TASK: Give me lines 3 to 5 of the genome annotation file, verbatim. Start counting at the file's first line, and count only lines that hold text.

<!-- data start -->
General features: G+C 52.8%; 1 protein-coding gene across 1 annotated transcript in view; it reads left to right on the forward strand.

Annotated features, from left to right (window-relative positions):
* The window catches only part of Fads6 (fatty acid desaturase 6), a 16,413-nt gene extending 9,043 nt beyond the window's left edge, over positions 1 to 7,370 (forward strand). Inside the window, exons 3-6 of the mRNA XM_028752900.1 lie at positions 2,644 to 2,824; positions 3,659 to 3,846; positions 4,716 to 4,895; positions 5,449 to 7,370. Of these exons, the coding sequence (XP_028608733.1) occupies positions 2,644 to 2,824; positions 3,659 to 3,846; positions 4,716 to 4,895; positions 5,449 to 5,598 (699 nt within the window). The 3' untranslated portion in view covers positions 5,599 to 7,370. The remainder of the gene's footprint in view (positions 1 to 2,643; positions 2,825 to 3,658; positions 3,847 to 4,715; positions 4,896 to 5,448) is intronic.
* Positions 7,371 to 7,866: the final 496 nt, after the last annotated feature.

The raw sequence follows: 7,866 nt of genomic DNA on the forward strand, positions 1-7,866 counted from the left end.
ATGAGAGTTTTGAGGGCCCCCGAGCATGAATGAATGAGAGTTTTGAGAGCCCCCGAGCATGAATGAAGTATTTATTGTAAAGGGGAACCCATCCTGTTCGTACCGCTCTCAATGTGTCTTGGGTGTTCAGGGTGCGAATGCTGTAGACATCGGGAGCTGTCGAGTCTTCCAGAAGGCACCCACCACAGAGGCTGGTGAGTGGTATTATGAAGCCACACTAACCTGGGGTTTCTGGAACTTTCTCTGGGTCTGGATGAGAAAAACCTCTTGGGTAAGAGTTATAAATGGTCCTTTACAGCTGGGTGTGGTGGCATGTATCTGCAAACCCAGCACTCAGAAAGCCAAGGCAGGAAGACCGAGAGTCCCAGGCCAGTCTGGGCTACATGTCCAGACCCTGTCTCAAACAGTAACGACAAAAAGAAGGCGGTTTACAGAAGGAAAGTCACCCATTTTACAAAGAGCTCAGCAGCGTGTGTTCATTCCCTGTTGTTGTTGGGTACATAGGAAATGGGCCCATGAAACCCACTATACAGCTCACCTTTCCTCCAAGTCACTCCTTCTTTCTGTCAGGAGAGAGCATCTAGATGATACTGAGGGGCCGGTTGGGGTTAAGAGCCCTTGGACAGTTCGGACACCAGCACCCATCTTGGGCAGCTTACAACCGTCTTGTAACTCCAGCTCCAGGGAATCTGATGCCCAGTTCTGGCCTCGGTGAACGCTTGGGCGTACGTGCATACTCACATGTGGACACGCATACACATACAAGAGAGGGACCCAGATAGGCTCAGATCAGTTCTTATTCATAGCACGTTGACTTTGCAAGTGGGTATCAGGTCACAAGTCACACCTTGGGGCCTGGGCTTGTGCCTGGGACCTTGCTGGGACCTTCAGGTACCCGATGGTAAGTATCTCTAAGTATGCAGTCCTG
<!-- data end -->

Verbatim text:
* The window catches only part of Fads6 (fatty acid desaturase 6), a 16,413-nt gene extending 9,043 nt beyond the window's left edge, over positions 1 to 7,370 (forward strand). Inside the window, exons 3-6 of the mRNA XM_028752900.1 lie at positions 2,644 to 2,824; positions 3,659 to 3,846; positions 4,716 to 4,895; positions 5,449 to 7,370. Of these exons, the coding sequence (XP_028608733.1) occupies positions 2,644 to 2,824; positions 3,659 to 3,846; positions 4,716 to 4,895; positions 5,449 to 5,598 (699 nt within the window). The 3' untranslated portion in view covers positions 5,599 to 7,370. The remainder of the gene's footprint in view (positions 1 to 2,643; positions 2,825 to 3,658; positions 3,847 to 4,715; positions 4,896 to 5,448) is intronic.
* Positions 7,371 to 7,866: the final 496 nt, after the last annotated feature.

The raw sequence follows: 7,866 nt of genomic DNA on the forward strand, positions 1-7,866 counted from the left end.